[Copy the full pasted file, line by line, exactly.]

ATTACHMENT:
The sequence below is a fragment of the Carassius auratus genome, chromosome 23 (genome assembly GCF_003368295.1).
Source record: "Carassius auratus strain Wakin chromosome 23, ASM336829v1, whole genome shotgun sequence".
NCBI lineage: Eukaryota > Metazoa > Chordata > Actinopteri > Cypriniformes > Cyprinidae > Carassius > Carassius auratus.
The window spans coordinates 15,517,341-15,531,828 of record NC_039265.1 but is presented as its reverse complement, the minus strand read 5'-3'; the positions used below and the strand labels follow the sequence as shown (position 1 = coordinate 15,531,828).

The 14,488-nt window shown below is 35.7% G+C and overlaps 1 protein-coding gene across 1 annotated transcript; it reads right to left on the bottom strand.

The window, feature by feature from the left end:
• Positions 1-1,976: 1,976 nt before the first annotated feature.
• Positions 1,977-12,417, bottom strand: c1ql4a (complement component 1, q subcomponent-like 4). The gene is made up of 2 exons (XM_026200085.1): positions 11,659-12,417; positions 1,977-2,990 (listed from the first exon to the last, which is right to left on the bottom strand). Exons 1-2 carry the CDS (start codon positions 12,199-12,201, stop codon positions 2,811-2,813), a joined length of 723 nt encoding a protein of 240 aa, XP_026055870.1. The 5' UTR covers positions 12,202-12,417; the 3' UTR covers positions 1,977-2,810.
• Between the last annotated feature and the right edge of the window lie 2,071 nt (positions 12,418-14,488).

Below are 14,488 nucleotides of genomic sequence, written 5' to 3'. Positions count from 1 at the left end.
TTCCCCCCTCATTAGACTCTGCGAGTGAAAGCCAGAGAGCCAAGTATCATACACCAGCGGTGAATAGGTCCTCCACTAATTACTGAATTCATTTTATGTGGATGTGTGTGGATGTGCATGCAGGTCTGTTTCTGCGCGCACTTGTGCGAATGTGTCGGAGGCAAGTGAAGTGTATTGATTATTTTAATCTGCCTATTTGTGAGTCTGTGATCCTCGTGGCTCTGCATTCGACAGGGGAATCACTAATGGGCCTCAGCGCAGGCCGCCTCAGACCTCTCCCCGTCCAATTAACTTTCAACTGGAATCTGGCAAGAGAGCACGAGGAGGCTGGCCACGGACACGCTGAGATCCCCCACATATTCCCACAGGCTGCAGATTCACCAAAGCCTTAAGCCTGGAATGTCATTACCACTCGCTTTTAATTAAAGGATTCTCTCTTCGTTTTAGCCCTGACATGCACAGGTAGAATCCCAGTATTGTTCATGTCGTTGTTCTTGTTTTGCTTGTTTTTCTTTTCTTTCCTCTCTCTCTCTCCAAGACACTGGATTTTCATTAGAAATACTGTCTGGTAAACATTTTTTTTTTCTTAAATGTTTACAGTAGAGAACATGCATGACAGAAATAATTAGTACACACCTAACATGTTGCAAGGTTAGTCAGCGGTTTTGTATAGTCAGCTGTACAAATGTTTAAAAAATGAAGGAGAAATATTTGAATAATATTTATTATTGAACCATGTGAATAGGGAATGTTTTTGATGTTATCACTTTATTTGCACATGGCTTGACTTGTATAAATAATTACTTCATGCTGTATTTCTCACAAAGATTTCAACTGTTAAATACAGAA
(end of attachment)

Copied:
The sequence below is a fragment of the Carassius auratus genome, chromosome 23 (genome assembly GCF_003368295.1).
Source record: "Carassius auratus strain Wakin chromosome 23, ASM336829v1, whole genome shotgun sequence".
NCBI lineage: Eukaryota > Metazoa > Chordata > Actinopteri > Cypriniformes > Cyprinidae > Carassius > Carassius auratus.
The window spans coordinates 15,517,341-15,531,828 of record NC_039265.1 but is presented as its reverse complement, the minus strand read 5'-3'; the positions used below and the strand labels follow the sequence as shown (position 1 = coordinate 15,531,828).

The 14,488-nt window shown below is 35.7% G+C and overlaps 1 protein-coding gene across 1 annotated transcript; it reads right to left on the bottom strand.

The window, feature by feature from the left end:
• Positions 1-1,976: 1,976 nt before the first annotated feature.
• Positions 1,977-12,417, bottom strand: c1ql4a (complement component 1, q subcomponent-like 4). The gene is made up of 2 exons (XM_026200085.1): positions 11,659-12,417; positions 1,977-2,990 (listed from the first exon to the last, which is right to left on the bottom strand). Exons 1-2 carry the CDS (start codon positions 12,199-12,201, stop codon positions 2,811-2,813), a joined length of 723 nt encoding a protein of 240 aa, XP_026055870.1. The 5' UTR covers positions 12,202-12,417; the 3' UTR covers positions 1,977-2,810.
• Between the last annotated feature and the right edge of the window lie 2,071 nt (positions 12,418-14,488).

Below are 14,488 nucleotides of genomic sequence, written 5' to 3'. Positions count from 1 at the left end.
TTCCCCCCTCATTAGACTCTGCGAGTGAAAGCCAGAGAGCCAAGTATCATACACCAGCGGTGAATAGGTCCTCCACTAATTACTGAATTCATTTTATGTGGATGTGTGTGGATGTGCATGCAGGTCTGTTTCTGCGCGCACTTGTGCGAATGTGTCGGAGGCAAGTGAAGTGTATTGATTATTTTAATCTGCCTATTTGTGAGTCTGTGATCCTCGTGGCTCTGCATTCGACAGGGGAATCACTAATGGGCCTCAGCGCAGGCCGCCTCAGACCTCTCCCCGTCCAATTAACTTTCAACTGGAATCTGGCAAGAGAGCACGAGGAGGCTGGCCACGGACACGCTGAGATCCCCCACATATTCCCACAGGCTGCAGATTCACCAAAGCCTTAAGCCTGGAATGTCATTACCACTCGCTTTTAATTAAAGGATTCTCTCTTCGTTTTAGCCCTGACATGCACAGGTAGAATCCCAGTATTGTTCATGTCGTTGTTCTTGTTTTGCTTGTTTTTCTTTTCTTTCCTCTCTCTCTCTCCAAGACACTGGATTTTCATTAGAAATACTGTCTGGTAAACATTTTTTTTTTCTTAAATGTTTACAGTAGAGAACATGCATGACAGAAATAATTAGTACACACCTAACATGTTGCAAGGTTAGTCAGCGGTTTTGTATAGTCAGCTGTACAAATGTTTAAAAAATGAAGGAGAAATATTTGAATAATATTTATTATTGAACCATGTGAATAGGGAATGTTTTTGATGTTATCACTTTATTTGCACATGGCTTGACTTGTATAAATAATTACTTCATGCTGTATTTCTCACAAAGATTTCAACTGTTAAATACAGAA